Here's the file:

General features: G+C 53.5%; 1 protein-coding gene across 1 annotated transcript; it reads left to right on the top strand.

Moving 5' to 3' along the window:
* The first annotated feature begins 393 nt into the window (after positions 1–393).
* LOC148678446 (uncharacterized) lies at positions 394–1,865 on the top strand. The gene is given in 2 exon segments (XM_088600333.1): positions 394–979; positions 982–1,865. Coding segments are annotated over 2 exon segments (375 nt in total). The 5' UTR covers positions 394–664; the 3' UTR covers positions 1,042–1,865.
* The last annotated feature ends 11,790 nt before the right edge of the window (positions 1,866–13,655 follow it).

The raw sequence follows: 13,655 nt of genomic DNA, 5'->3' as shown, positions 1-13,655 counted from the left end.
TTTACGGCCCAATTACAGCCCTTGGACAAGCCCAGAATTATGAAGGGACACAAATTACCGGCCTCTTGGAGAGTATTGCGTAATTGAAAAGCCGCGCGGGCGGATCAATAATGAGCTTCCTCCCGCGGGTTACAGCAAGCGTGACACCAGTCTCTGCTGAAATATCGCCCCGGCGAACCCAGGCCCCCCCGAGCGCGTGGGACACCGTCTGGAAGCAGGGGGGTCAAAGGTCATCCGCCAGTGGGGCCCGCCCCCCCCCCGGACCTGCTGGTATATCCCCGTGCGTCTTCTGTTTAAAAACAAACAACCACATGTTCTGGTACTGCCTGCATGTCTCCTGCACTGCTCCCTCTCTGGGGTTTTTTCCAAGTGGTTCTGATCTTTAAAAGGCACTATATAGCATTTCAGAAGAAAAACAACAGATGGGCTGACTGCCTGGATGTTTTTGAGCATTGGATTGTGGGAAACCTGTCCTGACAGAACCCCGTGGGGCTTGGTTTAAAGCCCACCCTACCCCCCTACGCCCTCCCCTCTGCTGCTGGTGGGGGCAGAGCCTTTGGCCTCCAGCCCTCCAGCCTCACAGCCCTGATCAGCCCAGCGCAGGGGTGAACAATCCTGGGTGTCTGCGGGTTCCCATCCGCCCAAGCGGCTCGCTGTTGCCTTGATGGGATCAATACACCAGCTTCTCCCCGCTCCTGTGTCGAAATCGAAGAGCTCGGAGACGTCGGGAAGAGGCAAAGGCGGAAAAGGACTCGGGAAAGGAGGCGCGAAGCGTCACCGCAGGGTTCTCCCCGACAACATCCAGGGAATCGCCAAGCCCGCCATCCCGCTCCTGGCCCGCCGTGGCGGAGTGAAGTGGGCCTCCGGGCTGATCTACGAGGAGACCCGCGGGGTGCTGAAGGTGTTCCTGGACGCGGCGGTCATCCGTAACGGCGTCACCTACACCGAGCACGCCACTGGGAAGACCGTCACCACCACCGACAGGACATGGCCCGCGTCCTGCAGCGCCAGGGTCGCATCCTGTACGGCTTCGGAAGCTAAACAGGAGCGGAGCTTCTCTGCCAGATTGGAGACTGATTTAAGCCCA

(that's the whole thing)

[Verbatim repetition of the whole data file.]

General features: G+C 53.5%; 1 protein-coding gene across 1 annotated transcript; it reads left to right on the top strand.

Moving 5' to 3' along the window:
* The first annotated feature begins 393 nt into the window (after positions 1–393).
* LOC148678446 (uncharacterized) lies at positions 394–1,865 on the top strand. The gene is given in 2 exon segments (XM_088600333.1): positions 394–979; positions 982–1,865. Coding segments are annotated over 2 exon segments (375 nt in total). The 5' UTR covers positions 394–664; the 3' UTR covers positions 1,042–1,865.
* The last annotated feature ends 11,790 nt before the right edge of the window (positions 1,866–13,655 follow it).

The raw sequence follows: 13,655 nt of genomic DNA, 5'->3' as shown, positions 1-13,655 counted from the left end.
TTTACGGCCCAATTACAGCCCTTGGACAAGCCCAGAATTATGAAGGGACACAAATTACCGGCCTCTTGGAGAGTATTGCGTAATTGAAAAGCCGCGCGGGCGGATCAATAATGAGCTTCCTCCCGCGGGTTACAGCAAGCGTGACACCAGTCTCTGCTGAAATATCGCCCCGGCGAACCCAGGCCCCCCCGAGCGCGTGGGACACCGTCTGGAAGCAGGGGGGTCAAAGGTCATCCGCCAGTGGGGCCCGCCCCCCCCCCGGACCTGCTGGTATATCCCCGTGCGTCTTCTGTTTAAAAACAAACAACCACATGTTCTGGTACTGCCTGCATGTCTCCTGCACTGCTCCCTCTCTGGGGTTTTTTCCAAGTGGTTCTGATCTTTAAAAGGCACTATATAGCATTTCAGAAGAAAAACAACAGATGGGCTGACTGCCTGGATGTTTTTGAGCATTGGATTGTGGGAAACCTGTCCTGACAGAACCCCGTGGGGCTTGGTTTAAAGCCCACCCTACCCCCCTACGCCCTCCCCTCTGCTGCTGGTGGGGGCAGAGCCTTTGGCCTCCAGCCCTCCAGCCTCACAGCCCTGATCAGCCCAGCGCAGGGGTGAACAATCCTGGGTGTCTGCGGGTTCCCATCCGCCCAAGCGGCTCGCTGTTGCCTTGATGGGATCAATACACCAGCTTCTCCCCGCTCCTGTGTCGAAATCGAAGAGCTCGGAGACGTCGGGAAGAGGCAAAGGCGGAAAAGGACTCGGGAAAGGAGGCGCGAAGCGTCACCGCAGGGTTCTCCCCGACAACATCCAGGGAATCGCCAAGCCCGCCATCCCGCTCCTGGCCCGCCGTGGCGGAGTGAAGTGGGCCTCCGGGCTGATCTACGAGGAGACCCGCGGGGTGCTGAAGGTGTTCCTGGACGCGGCGGTCATCCGTAACGGCGTCACCTACACCGAGCACGCCACTGGGAAGACCGTCACCACCACCGACAGGACATGGCCCGCGTCCTGCAGCGCCAGGGTCGCATCCTGTACGGCTTCGGAAGCTAAACAGGAGCGGAGCTTCTCTGCCAGATTGGAGACTGATTTAAGCCCA